In 2013, there were 8372 charges for littering. In 2014 when de Blasio took office the number dropped to 7886. For the first three months of 2015, there were 1227 arrests.
People who were accused of urinating in public faced courts 29,579 times in 2013. This figure fell to 28,609 last year when the current mayor took power and the first three months of 2015 saw 4,547 summonsed.
Arrests for exposure in 2013 were 723. In 2014 the number stood at 619 and for the first quarter of this year, the figure was 108.
Police held for spitting numbered 2230 in 2013.Last year it was down to 1827 and until March of this year the figure stood at 324.
In 2013 there were 56,103 arrests for disorderly conduct. Yet between January 1 2015 and the end of March there were 7005, which is again heading for a 50 per cent reduction.
A New York Police Department spokesman told Daily Mail Online: 'If someone is stopped for aggressive panhandling and they have no ID they will be arrested.'
But only 50 people were arrested for the offense up until March this year, while in 2013 there were 310 and last year 201 in the same period.
A police spokesman declined to answer a question of whether police under de Blasio have been instructed to have a softer approach to street crime.
This week, however, Bratton said that his officers would be tackling the problem - with the department's chief of patrol describing how they would be asking the homeless 'why are you out here? Where are you from?', the New York Times reported.
Bratton provided the first official estimate of the scale of the problem, saying there were as many as 4,000 sleeping on the New York streets, compared to 56,000 in homeless shelters.
'Chase them': Rudolph Giuliani has been severely critical of the response to the homelessness crisis, saying that police have to act to get people off the streets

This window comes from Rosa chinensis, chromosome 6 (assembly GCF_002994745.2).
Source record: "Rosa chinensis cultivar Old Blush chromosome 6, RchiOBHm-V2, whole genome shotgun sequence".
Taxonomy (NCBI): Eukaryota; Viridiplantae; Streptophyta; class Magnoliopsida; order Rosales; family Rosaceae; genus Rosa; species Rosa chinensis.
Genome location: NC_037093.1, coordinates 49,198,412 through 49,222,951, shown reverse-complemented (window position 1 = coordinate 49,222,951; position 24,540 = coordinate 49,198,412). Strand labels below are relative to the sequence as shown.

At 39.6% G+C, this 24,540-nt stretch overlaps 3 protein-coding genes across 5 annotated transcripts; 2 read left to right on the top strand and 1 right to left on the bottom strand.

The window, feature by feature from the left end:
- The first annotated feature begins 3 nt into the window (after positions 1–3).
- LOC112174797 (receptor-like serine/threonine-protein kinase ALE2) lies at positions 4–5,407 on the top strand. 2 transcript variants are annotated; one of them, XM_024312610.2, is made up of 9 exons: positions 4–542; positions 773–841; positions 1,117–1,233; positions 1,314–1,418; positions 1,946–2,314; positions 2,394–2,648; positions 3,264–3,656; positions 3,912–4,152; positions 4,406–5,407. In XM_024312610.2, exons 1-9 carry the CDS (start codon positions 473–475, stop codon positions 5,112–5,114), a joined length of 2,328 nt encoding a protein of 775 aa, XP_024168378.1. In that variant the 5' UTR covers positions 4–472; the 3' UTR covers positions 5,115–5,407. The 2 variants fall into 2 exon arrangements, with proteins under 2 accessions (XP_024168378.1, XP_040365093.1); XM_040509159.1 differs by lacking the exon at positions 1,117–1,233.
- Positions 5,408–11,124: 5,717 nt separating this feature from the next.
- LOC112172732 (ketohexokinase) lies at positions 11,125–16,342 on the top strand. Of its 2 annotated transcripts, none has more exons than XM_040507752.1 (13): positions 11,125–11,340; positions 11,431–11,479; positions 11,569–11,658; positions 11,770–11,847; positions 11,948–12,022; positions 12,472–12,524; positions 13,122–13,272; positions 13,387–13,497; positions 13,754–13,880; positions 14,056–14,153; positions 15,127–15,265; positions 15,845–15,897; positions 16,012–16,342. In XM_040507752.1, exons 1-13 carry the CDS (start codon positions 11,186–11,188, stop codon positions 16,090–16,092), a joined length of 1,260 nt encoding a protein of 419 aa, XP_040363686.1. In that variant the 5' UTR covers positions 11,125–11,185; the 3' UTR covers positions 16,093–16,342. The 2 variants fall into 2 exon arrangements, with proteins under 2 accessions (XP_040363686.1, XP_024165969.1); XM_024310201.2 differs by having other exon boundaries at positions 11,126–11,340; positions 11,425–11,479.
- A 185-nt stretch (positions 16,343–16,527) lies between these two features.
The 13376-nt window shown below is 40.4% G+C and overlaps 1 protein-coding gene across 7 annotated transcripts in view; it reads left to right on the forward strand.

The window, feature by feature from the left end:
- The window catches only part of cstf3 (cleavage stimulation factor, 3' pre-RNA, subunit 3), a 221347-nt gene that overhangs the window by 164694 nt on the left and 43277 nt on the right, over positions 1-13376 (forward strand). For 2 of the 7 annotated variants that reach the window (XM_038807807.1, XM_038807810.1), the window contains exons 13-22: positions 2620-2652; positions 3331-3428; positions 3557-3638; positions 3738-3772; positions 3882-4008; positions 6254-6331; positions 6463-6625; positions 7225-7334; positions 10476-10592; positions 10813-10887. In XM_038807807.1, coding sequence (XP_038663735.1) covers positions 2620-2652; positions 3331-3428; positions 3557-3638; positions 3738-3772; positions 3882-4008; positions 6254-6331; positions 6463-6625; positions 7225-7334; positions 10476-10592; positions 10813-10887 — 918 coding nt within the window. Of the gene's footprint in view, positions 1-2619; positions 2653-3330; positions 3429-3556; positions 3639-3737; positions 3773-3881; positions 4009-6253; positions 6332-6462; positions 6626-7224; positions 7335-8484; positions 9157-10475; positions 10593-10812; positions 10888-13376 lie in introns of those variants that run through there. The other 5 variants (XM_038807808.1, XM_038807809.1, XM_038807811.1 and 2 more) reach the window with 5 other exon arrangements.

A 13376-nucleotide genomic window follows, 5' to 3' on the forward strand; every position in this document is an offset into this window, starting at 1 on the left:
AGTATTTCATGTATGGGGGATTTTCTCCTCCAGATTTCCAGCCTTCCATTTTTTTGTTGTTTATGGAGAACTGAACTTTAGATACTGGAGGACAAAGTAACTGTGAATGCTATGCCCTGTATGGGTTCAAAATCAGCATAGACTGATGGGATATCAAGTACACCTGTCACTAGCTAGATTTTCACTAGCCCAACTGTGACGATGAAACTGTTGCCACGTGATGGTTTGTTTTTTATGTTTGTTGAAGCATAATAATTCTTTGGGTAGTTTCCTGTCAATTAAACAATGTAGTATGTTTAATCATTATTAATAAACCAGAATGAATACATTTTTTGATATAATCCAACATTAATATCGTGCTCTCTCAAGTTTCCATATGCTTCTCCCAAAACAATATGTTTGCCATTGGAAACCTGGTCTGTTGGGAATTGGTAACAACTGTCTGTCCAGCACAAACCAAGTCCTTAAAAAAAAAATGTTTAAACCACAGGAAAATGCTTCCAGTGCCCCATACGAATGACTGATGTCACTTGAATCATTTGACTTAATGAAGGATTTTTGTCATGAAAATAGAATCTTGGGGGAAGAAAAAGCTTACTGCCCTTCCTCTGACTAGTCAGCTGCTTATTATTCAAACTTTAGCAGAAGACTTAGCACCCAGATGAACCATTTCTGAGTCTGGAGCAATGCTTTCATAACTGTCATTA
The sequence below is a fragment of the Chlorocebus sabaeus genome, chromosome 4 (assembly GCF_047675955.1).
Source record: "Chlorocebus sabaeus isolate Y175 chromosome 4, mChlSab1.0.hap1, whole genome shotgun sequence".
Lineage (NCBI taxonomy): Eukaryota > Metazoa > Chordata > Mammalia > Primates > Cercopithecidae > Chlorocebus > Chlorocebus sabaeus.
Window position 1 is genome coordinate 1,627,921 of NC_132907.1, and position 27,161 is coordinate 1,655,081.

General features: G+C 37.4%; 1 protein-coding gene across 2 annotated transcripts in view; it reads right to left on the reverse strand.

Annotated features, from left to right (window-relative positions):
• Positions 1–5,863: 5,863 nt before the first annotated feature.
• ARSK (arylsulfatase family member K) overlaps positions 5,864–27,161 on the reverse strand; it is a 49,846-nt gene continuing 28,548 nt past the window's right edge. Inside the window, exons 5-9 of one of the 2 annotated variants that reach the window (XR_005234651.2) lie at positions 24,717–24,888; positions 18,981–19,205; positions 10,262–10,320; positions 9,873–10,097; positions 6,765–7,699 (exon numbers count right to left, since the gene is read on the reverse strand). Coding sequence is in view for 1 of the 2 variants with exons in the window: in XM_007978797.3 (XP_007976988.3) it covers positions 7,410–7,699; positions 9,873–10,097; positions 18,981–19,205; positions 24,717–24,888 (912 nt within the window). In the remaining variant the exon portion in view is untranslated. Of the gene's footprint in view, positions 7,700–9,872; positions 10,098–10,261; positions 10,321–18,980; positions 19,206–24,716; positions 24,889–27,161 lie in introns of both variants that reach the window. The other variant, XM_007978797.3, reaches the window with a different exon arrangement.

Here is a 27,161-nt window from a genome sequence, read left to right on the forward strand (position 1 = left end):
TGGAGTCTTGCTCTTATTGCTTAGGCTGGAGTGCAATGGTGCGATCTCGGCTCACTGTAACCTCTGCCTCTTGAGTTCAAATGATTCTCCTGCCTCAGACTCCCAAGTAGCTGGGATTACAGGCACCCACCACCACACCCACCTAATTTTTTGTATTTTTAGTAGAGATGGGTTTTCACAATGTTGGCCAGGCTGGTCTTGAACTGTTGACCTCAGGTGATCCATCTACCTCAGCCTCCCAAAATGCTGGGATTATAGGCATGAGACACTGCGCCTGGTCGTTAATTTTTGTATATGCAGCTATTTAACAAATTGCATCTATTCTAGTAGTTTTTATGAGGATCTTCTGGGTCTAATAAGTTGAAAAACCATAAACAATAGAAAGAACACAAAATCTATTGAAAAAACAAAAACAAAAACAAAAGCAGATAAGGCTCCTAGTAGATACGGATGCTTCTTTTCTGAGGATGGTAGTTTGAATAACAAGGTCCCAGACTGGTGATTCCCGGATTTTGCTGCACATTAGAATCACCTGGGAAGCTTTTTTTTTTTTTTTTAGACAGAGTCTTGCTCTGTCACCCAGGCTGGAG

The city's laws mean that anyone who is homeless is entitled to a place in a shelter.
Of the 3,000 to 4,000 on the streets, Bratton said: 'It's a number that's been growing over a period of time,
'It's reached a tipping point, however, I think, to use that term, that it did become more visible this summer.'
Officers are now moving through a total of 80 homeless 'encampments' which they have identified.
One was removed this week in Harlem, an increasingly trendy area which has seen complaints of aggressive beggars around its busiest stations.
But the action only goes some way towards meeting vocal criticism made by Giuliani of the current state of policing.
He revealed last month how he had complained at his local police precinct about a homeless man who was urinating near his Upper East Side home.
He told NBC 4 New York that his message was: 'You chase 'em and you chase 'em and you chase 'em and you chase 'em, and they either get the treatment that they need or you chase 'em out of the city.
'I had a rule. You don't get to live on the streets.'
That put him at odds with de Blasio's administration, who say that street homelessness is related to a growth in the number of homeless people overall - which they say is because of Giuliani and Bloomberg.
They claim that increasingly expensive rents are making it impossible for the poorest to live in New York, leading them to move into shelters.
However another factor appears to be leading to the increasing dysfunction on the streets - a wave of cheap drugs, especially heroin, which can be bought in New York for just $10 a fix.
A leading expert charged with treating heroin addicts in New York has described the drug problem as an 'epidemic'.
Monika Taylor, who runs drug treatment at a hospital in Syracuse, NY, and who has been tasked by New York state to look at the problem, told Daily Mail Online the crisis is being fueled by the cheap price of the drug on the streets.